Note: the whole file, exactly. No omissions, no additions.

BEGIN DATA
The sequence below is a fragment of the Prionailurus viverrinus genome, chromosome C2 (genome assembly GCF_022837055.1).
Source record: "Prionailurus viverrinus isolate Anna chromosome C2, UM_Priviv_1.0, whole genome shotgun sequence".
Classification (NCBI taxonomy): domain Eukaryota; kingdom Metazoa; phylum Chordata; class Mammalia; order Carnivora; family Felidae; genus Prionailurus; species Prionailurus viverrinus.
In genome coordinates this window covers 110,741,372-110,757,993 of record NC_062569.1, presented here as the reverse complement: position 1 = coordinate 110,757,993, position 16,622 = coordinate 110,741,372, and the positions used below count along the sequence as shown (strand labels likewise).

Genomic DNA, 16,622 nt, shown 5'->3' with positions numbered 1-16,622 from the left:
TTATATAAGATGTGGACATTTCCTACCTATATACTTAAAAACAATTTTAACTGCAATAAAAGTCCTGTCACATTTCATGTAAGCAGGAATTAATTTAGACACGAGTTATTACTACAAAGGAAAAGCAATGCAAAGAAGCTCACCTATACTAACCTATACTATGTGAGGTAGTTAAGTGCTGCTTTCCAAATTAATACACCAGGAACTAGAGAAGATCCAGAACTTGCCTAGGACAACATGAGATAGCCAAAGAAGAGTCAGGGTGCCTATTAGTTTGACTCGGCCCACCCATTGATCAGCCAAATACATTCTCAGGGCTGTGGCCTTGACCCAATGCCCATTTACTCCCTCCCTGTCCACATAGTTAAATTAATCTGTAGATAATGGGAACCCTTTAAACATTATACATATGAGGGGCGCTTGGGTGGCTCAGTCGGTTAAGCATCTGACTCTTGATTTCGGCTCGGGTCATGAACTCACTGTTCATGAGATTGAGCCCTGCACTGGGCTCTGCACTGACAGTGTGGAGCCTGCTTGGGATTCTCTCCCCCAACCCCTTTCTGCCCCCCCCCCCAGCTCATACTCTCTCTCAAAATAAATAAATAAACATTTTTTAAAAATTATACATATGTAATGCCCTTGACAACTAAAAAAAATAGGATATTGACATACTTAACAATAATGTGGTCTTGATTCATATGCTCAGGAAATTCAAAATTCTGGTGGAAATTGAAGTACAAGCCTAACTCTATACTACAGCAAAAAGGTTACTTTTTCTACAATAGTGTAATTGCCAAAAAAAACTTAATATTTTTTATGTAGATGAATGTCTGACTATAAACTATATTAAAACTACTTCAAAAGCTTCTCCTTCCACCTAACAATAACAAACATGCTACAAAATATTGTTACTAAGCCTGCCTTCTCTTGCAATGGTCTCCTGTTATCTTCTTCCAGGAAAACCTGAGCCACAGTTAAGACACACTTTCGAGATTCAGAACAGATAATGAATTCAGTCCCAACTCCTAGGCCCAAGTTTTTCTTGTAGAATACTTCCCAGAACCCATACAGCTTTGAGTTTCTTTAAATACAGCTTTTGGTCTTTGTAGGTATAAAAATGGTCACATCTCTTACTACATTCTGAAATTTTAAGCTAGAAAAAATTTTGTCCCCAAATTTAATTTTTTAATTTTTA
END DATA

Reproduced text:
The sequence below is a fragment of the Prionailurus viverrinus genome, chromosome C2 (genome assembly GCF_022837055.1).
Source record: "Prionailurus viverrinus isolate Anna chromosome C2, UM_Priviv_1.0, whole genome shotgun sequence".
Classification (NCBI taxonomy): domain Eukaryota; kingdom Metazoa; phylum Chordata; class Mammalia; order Carnivora; family Felidae; genus Prionailurus; species Prionailurus viverrinus.
In genome coordinates this window covers 110,741,372-110,757,993 of record NC_062569.1, presented here as the reverse complement: position 1 = coordinate 110,757,993, position 16,622 = coordinate 110,741,372, and the positions used below count along the sequence as shown (strand labels likewise).

Genomic DNA, 16,622 nt, shown 5'->3' with positions numbered 1-16,622 from the left:
TTATATAAGATGTGGACATTTCCTACCTATATACTTAAAAACAATTTTAACTGCAATAAAAGTCCTGTCACATTTCATGTAAGCAGGAATTAATTTAGACACGAGTTATTACTACAAAGGAAAAGCAATGCAAAGAAGCTCACCTATACTAACCTATACTATGTGAGGTAGTTAAGTGCTGCTTTCCAAATTAATACACCAGGAACTAGAGAAGATCCAGAACTTGCCTAGGACAACATGAGATAGCCAAAGAAGAGTCAGGGTGCCTATTAGTTTGACTCGGCCCACCCATTGATCAGCCAAATACATTCTCAGGGCTGTGGCCTTGACCCAATGCCCATTTACTCCCTCCCTGTCCACATAGTTAAATTAATCTGTAGATAATGGGAACCCTTTAAACATTATACATATGAGGGGCGCTTGGGTGGCTCAGTCGGTTAAGCATCTGACTCTTGATTTCGGCTCGGGTCATGAACTCACTGTTCATGAGATTGAGCCCTGCACTGGGCTCTGCACTGACAGTGTGGAGCCTGCTTGGGATTCTCTCCCCCAACCCCTTTCTGCCCCCCCCCCCAGCTCATACTCTCTCTCAAAATAAATAAATAAACATTTTTTAAAAATTATACATATGTAATGCCCTTGACAACTAAAAAAAATAGGATATTGACATACTTAACAATAATGTGGTCTTGATTCATATGCTCAGGAAATTCAAAATTCTGGTGGAAATTGAAGTACAAGCCTAACTCTATACTACAGCAAAAAGGTTACTTTTTCTACAATAGTGTAATTGCCAAAAAAAACTTAATATTTTTTATGTAGATGAATGTCTGACTATAAACTATATTAAAACTACTTCAAAAGCTTCTCCTTCCACCTAACAATAACAAACATGCTACAAAATATTGTTACTAAGCCTGCCTTCTCTTGCAATGGTCTCCTGTTATCTTCTTCCAGGAAAACCTGAGCCACAGTTAAGACACACTTTCGAGATTCAGAACAGATAATGAATTCAGTCCCAACTCCTAGGCCCAAGTTTTTCTTGTAGAATACTTCCCAGAACCCATACAGCTTTGAGTTTCTTTAAATACAGCTTTTGGTCTTTGTAGGTATAAAAATGGTCACATCTCTTACTACATTCTGAAATTTTAAGCTAGAAAAAATTTTGTCCCCAAATTTAATTTTTTAATTTTTA